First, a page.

In peacetime, we as a nation turn to our brave members of the military to stand as guardians of freedom and liberty.
During times of conflict, we ask them to be our warriors, and if required, make the ultimate sacrifice.
In return, we as a proud and thankful nation have long committed to support our members of the military, both during and after their service.
Programs like the G.I. Bill and our national veterans healthcare system are just two such ways we honor this commitment.
Another part of that commitment is to support the education of service member children that live on our nation's military bases. There are now two base schools serving Camp Pendleton families, one serving Edwards Air Force Base and one serving Travis Air Force Base that may be in jeopardy.
In 2010, the Department of Defense (DoD) and the federal Department of Education examined the condition of the 157 base schools nationwide. These schools are not necessarily located on military bases, but earn the classification if more than 50 percent of their students are military base residents. These schools are run and operated by local government authorities and are not under federal jurisdiction.
The resulting DoD report found numerous base schools that simply don't meet federal standards of adequacy. The situation was deemed so critical that the federal government, which rarely provides funds directly for local school facilities, allocated $500 million to help upgrade the most in-need base schools.
In California, the report identified seven base schools within five school districts that are in critical need of repair or replacement.
These schools qualify for an estimated $165 million to $175 million from the $500 million federal allocation. Another 17 California base schools could be a part of future funding rounds.
To obtain the funding, the school districts must put up a 20 percent match of local funds.
This is a good deal for local school districts because they can get $4 for every $1 they put into the projects.
However, three of the districts-- which have a total of four in-need base schools serving a total of more than 3,200 students-- have been unable to raise the 20 percent matching local funds.
This essentially cuts off the two base schools serving Camp Pendleton families, another serving Edwards Air Force Base and a fourth serving Travis Air Force Base from the needed federal funds. According to the DoD report, the four schools need a total of nearly $120 million in repairs and construction.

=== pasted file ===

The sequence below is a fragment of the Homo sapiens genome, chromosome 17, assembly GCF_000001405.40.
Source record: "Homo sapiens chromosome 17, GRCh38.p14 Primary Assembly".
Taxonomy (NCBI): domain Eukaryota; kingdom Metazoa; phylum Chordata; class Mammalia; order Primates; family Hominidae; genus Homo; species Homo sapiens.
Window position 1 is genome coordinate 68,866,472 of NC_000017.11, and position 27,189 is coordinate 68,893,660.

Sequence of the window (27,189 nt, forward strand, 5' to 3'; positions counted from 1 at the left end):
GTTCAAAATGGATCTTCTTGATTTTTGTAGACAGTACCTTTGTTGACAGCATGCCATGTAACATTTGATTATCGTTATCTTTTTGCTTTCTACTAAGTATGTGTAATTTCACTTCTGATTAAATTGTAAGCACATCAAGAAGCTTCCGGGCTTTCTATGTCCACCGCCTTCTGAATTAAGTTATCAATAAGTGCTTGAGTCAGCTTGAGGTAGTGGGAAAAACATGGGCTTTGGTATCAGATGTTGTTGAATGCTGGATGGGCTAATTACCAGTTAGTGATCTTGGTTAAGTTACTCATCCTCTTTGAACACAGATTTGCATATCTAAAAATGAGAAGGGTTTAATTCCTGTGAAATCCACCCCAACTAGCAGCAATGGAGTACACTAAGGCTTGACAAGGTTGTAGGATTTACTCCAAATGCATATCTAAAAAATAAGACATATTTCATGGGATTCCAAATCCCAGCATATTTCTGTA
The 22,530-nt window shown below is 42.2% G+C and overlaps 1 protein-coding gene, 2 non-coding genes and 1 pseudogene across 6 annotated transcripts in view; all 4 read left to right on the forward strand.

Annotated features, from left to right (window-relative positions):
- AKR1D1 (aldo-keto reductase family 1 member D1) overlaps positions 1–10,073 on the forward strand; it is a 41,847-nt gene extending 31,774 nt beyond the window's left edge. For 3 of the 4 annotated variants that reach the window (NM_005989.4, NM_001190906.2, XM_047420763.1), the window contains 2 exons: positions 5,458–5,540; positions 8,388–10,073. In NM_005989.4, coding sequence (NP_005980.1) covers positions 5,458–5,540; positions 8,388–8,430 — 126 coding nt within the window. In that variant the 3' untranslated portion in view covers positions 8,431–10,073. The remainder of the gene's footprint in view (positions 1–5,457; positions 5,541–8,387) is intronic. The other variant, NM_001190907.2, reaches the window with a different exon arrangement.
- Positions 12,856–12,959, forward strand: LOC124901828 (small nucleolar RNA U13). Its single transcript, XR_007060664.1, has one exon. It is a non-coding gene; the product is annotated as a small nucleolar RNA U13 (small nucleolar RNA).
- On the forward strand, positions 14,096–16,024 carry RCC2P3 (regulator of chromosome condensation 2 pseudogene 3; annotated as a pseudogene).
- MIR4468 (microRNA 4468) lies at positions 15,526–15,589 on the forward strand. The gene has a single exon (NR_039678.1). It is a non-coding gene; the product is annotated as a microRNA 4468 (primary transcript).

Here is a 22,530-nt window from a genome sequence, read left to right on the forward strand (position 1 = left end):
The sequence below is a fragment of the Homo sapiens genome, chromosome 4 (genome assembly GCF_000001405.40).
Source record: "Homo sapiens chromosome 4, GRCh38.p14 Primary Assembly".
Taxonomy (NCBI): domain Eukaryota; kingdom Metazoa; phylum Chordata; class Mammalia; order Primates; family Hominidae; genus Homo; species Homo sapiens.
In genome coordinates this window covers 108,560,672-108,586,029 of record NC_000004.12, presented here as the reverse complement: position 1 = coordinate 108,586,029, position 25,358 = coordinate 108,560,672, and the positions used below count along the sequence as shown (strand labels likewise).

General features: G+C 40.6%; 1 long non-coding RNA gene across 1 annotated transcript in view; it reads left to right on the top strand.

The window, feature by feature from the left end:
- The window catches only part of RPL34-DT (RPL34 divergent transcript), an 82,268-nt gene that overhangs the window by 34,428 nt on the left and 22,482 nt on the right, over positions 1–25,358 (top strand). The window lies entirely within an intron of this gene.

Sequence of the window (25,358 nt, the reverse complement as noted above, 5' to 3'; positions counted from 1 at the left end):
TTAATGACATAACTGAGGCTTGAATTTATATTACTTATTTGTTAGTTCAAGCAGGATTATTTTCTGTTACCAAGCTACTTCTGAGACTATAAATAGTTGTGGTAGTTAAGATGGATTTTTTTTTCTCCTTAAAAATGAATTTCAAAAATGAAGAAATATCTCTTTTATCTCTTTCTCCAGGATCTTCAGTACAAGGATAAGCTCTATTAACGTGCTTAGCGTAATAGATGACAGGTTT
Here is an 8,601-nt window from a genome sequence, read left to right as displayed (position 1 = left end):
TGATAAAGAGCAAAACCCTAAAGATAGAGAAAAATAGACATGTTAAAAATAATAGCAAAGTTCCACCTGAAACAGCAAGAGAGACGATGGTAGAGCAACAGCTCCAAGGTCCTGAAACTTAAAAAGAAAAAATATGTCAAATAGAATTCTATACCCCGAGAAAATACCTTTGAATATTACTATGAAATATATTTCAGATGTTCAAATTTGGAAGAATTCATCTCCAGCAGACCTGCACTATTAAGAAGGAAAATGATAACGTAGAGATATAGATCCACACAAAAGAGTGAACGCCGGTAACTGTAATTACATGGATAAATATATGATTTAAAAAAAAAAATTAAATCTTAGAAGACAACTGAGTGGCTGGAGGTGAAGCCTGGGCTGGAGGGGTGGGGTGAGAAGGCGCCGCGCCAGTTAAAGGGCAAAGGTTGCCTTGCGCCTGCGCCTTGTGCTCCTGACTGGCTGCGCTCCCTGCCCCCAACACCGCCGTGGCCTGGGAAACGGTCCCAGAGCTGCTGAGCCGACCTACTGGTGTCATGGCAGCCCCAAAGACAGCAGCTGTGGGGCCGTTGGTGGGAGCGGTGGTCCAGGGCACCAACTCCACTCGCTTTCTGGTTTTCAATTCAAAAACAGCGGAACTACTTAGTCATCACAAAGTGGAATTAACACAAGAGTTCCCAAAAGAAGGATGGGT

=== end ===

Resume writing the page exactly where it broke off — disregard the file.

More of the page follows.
In my role as a member of the State Allocation Board, I have proposed a solution to this problem.
I am leading the charge to convince the legislature to adopt a plan that will cover the roughly $20 million match required by the DoD to fix these schools, while also paying down more than $15 million in state debt.
The funds come from a pool of money left over from a school facilities bond issuance that long ago completed the projects for which it was raised. For various reasons, the money has only recently been freed up by the Allocation Board.
My plan would give the state the ability to leverage roughly $20 million to secure more than $120 million in federal funds—money that the state simply does not have. These critical construction projects will also create a considerable number of jobs for hardworking Americans.
In addition, the remainder of the previously sequestered funds will be transferred to the state General Fund to pay down the state debt.
It is not too often in government that you can affect a win-win. In this case it is more like a win-win-win-win: paying down debt, a sizable return on an investment, creating jobs and renewing our commitment to the families of our military service members.
Just as we in the Legislature have an obligation to manage the state finances and demand good return on the people’s money, we as a nation have an obligation to our defenders, to our warriors and to our heroes.